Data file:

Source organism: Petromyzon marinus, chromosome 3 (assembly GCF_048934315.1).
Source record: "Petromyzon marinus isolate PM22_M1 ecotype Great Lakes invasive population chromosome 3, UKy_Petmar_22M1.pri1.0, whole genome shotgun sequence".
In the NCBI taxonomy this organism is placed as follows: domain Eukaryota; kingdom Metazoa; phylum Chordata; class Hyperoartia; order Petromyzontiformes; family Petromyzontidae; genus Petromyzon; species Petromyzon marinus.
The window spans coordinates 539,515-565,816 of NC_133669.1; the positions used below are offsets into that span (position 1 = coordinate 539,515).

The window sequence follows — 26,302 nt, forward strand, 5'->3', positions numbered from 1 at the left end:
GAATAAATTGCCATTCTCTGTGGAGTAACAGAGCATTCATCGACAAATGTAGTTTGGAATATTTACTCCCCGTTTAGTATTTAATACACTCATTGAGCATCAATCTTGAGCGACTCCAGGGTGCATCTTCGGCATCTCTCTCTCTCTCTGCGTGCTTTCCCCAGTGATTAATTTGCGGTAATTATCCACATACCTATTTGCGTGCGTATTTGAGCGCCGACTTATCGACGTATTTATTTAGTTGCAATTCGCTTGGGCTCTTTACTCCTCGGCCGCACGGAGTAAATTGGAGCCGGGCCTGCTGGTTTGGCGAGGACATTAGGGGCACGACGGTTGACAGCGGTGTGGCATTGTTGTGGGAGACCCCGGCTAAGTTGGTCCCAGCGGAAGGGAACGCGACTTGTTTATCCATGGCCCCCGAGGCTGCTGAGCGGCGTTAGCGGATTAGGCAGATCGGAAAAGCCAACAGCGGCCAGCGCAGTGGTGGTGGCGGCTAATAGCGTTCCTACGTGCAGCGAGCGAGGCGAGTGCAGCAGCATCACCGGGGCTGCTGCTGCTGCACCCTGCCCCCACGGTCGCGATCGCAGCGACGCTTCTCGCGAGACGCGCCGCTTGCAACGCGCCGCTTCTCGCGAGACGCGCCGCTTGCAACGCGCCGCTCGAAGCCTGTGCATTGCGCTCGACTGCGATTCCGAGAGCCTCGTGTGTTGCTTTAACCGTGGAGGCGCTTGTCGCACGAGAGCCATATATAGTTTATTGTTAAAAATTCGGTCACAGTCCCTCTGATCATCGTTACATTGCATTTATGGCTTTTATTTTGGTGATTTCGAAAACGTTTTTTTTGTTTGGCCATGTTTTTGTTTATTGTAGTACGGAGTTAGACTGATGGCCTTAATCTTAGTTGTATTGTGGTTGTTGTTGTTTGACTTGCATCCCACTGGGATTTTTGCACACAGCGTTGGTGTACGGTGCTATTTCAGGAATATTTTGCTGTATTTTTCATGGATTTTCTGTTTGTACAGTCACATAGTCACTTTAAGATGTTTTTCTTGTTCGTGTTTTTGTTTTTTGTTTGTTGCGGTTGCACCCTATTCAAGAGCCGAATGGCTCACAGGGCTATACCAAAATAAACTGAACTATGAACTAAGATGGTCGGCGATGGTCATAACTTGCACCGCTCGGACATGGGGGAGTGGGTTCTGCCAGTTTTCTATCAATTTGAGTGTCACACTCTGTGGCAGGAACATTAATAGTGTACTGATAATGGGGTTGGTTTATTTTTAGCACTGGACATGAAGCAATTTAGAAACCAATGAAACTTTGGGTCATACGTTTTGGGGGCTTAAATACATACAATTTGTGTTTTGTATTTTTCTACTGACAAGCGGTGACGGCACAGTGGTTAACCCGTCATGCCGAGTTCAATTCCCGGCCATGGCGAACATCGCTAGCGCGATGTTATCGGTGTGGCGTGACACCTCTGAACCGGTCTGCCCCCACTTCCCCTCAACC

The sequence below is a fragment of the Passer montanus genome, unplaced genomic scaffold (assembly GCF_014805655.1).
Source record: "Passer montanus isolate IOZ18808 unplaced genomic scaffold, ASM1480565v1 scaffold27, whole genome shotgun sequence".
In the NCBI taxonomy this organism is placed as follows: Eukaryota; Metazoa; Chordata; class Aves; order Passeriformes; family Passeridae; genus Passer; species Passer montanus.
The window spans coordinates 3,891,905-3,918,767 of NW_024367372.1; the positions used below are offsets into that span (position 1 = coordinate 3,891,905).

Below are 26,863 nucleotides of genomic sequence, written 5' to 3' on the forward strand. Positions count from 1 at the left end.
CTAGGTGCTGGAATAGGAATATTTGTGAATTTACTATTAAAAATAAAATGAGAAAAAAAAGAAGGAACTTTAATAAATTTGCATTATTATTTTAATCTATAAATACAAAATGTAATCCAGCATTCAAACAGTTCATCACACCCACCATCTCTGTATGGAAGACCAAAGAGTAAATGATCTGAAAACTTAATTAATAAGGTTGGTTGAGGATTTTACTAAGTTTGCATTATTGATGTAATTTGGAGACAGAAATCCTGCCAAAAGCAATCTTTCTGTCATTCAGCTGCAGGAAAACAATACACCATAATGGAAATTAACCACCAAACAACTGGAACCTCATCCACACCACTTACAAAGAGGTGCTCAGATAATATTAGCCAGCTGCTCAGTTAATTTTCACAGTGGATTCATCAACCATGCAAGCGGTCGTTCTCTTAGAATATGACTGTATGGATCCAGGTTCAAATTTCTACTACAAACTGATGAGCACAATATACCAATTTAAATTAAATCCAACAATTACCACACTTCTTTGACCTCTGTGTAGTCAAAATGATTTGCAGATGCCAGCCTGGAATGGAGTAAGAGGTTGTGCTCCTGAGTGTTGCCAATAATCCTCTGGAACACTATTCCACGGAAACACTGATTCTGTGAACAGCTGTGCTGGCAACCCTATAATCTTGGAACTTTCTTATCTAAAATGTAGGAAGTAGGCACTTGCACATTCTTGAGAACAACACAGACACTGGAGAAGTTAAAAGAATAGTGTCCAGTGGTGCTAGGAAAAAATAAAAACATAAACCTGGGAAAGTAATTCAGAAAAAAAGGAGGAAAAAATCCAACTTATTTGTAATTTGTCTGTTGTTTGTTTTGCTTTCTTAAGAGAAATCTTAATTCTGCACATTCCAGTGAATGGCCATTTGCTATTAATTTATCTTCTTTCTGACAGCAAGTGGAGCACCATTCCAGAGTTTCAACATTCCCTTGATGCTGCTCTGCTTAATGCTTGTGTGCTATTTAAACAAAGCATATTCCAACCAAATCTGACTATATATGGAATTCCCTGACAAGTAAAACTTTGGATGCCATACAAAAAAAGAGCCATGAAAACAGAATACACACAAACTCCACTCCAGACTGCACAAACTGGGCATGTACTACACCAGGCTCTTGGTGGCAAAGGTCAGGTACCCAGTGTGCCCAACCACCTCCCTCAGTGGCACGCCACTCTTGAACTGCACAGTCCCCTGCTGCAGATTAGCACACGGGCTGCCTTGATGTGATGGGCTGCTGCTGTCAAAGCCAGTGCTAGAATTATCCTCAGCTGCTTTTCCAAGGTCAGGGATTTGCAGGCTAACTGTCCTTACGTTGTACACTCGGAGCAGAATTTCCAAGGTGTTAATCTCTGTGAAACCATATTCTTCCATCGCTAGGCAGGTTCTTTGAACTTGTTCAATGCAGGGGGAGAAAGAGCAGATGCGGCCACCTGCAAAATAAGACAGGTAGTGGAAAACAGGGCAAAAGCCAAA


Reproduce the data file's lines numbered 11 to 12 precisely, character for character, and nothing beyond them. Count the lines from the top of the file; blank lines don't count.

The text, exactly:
Below are 26,863 nucleotides of genomic sequence, written 5' to 3' on the forward strand. Positions count from 1 at the left end.
CTAGGTGCTGGAATAGGAATATTTGTGAATTTACTATTAAAAATAAAATGAGAAAAAAAAGAAGGAACTTTAATAAATTTGCATTATTATTTTAATCTATAAATACAAAATGTAATCCAGCATTCAAACAGTTCATCACACCCACCATCTCTGTATGGAAGACCAAAGAGTAAATGATCTGAAAACTTAATTAATAAGGTTGGTTGAGGATTTTACTAAGTTTGCATTATTGATGTAATTTGGAGACAGAAATCCTGCCAAAAGCAATCTTTCTGTCATTCAGCTGCAGGAAAACAATACACCATAATGGAAATTAACCACCAAACAACTGGAACCTCATCCACACCACTTACAAAGAGGTGCTCAGATAATATTAGCCAGCTGCTCAGTTAATTTTCACAGTGGATTCATCAACCATGCAAGCGGTCGTTCTCTTAGAATATGACTGTATGGATCCAGGTTCAAATTTCTACTACAAACTGATGAGCACAATATACCAATTTAAATTAAATCCAACAATTACCACACTTCTTTGACCTCTGTGTAGTCAAAATGATTTGCAGATGCCAGCCTGGAATGGAGTAAGAGGTTGTGCTCCTGAGTGTTGCCAATAATCCTCTGGAACACTATTCCACGGAAACACTGATTCTGTGAACAGCTGTGCTGGCAACCCTATAATCTTGGAACTTTCTTATCTAAAATGTAGGAAGTAGGCACTTGCACATTCTTGAGAACAACACAGACACTGGAGAAGTTAAAAGAATAGTGTCCAGTGGTGCTAGGAAAAAATAAAAACATAAACCTGGGAAAGTAATTCAGAAAAAAAGGAGGAAAAAATCCAACTTATTTGTAATTTGTCTGTTGTTTGTTTTGCTTTCTTAAGAGAAATCTTAATTCTGCACATTCCAGTGAATGGCCATTTGCTATTAATTTATCTTCTTTCTGACAGCAAGTGGAGCACCATTCCAGAGTTTCAACATTCCCTTGATGCTGCTCTGCTTAATGCTTGTGTGCTATTTAAACAAAGCATATTCCAACCAAATCTGACTATATATGGAATTCCCTGACAAGTAAAACTTTGGATGCCATACAAAAAAAGAGCCATGAAAACAGAATACACACAAACTCCACTCCAGACTGCACAAACTGGGCATGTACTACACCAGGCTCTTGGTGGCAAAGGTCAGGTACCCAGTGTGCCCAACCACCTCCCTCAGTGGCACGCCACTCTTGAACTGCACAGTCCCCTGCTGCAGATTAGCACACGGGCTGCCTTGATGTGATGGGCTGCTGCTGTCAAAGCCAGTGCTAGAATTATCCTCAGCTGCTTTTCCAAGGTCAGGGATTTGCAGGCTAACTGTCCTTACGTTGTACACTCGGAGCAGAATTTCCAAGGTGTTAATCTCTGTGAAACCATATTCTTCCATCGCTAGGCAGGTTCTTTGAACTTGTTCAATGCAGGGGGAGAAAGAGCAGATGCGGCCACCTGCAAAATAAGACAGGTAGTGGAAAACAGGGCAAAAGCCAAA